The Air Force and Space Exploration Technologies Corp. (SpaceX) said Jan. 23 they reached agreement on a path forward in the Evolved Expendable Launch Vehicle (EELV) dispute between the two parties.

SpaceX agreed to dismiss its lawsuit against the Air Force over the service’s multi-billion dollar “block buy” award of 36 launch cores to incumbent launch provider United Launch Alliance (ULA). In return, the Air Force agreed to expand the number of competitive launch opportunities while honoring existing contractual obligations.

The Air Force will work collaboratively with SpaceX to complete the new entrant certification process in an efficient and expedient manner, according to a statement released by both parties. This effort will inform the review directed by Air Force Secretary Deborah James of the controversial new entrant certification process. The Air Force will also conduct future launch competitions consistent with the emergence of multiple certified providers.

Neither the Air Force nor SpaceX would say how many competitive launch opportunities would be added. Michael Listner, attorney and founding partner of Space Law and Policy solutions in New Hampshire, told sister publication Defense Daily Jan. 23 he believed the settlement was likely spurred by Sen. John McCain’s (R-Ariz.) ascension to the chairmanship of the Senate Armed Services Committee (SASC). McCain is a frequent critic of Boeing [BA], one half of United Launch Alliance. Lockheed Martin [LMT] is the other half.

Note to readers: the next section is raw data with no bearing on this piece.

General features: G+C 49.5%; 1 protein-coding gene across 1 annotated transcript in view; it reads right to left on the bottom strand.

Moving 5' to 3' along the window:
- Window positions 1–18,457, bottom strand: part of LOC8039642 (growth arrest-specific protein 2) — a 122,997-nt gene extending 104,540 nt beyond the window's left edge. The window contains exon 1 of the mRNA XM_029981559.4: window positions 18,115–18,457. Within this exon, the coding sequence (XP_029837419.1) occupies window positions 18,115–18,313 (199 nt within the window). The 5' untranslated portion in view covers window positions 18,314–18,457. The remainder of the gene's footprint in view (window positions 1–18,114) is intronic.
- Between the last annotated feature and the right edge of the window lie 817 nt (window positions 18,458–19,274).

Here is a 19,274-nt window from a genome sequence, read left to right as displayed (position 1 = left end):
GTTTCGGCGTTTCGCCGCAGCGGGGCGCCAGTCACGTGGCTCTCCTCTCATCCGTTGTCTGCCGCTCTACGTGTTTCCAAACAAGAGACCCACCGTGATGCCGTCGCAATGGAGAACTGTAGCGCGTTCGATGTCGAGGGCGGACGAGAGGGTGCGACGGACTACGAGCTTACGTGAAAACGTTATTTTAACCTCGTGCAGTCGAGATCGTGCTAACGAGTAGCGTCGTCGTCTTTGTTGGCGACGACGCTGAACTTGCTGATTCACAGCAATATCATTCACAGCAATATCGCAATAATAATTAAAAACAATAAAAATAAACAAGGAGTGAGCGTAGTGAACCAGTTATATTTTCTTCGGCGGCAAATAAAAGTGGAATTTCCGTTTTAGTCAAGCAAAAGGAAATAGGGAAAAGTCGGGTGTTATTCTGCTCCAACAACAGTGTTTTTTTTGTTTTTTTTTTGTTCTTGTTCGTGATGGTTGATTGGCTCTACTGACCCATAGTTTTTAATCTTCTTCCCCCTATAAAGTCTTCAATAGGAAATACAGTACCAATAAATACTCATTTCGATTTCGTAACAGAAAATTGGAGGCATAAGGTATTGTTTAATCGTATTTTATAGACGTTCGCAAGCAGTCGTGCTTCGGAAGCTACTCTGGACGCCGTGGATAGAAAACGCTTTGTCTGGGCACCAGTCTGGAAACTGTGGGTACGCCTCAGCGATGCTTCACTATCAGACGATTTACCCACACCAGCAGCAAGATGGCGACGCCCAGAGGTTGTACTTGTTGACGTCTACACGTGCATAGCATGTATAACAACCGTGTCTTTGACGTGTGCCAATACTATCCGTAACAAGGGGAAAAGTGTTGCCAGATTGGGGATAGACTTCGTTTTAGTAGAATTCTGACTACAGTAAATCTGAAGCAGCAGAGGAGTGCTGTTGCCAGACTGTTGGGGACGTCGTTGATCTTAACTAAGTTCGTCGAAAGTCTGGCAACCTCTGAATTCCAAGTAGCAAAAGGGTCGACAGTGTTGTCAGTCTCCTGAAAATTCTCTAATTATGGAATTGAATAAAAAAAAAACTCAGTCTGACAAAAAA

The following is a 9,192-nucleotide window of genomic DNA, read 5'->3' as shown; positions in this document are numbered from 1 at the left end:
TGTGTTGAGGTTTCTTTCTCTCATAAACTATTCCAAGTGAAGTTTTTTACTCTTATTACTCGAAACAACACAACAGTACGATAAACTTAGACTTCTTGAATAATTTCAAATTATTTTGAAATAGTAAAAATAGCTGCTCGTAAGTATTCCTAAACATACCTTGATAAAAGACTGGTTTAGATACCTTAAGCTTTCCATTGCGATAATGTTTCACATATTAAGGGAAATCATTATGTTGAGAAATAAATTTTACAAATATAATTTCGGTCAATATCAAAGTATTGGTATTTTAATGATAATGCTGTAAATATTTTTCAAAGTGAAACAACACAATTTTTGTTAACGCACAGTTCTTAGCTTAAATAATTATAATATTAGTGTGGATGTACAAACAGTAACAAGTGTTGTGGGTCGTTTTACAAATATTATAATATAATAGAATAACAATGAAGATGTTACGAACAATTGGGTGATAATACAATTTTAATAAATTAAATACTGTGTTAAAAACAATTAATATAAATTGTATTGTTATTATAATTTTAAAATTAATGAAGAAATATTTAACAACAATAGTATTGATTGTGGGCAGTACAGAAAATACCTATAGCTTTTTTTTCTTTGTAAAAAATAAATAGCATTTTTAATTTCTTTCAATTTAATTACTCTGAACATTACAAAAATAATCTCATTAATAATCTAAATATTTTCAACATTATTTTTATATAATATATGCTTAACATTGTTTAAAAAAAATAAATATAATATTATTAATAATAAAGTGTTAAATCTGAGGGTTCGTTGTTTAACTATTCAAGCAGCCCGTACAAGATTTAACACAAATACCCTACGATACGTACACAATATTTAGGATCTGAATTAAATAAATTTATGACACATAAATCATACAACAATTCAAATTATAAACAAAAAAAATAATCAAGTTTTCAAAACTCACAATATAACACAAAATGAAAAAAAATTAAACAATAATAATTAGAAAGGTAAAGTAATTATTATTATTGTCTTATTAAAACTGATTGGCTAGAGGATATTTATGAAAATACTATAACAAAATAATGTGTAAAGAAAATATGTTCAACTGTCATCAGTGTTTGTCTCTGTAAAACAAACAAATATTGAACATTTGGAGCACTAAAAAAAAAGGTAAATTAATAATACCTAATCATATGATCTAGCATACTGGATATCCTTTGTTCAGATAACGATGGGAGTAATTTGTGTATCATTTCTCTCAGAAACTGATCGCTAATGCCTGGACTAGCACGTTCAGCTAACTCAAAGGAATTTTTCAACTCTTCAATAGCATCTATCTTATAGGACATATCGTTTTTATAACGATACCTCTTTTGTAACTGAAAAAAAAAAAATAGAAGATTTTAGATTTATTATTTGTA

“I’d say they both won,” Listner said. “Air Force kept the block buy intact and SpaceX chipped away at it and got a few more launches out of it. I’m sure you’ll see both sides saying they won.”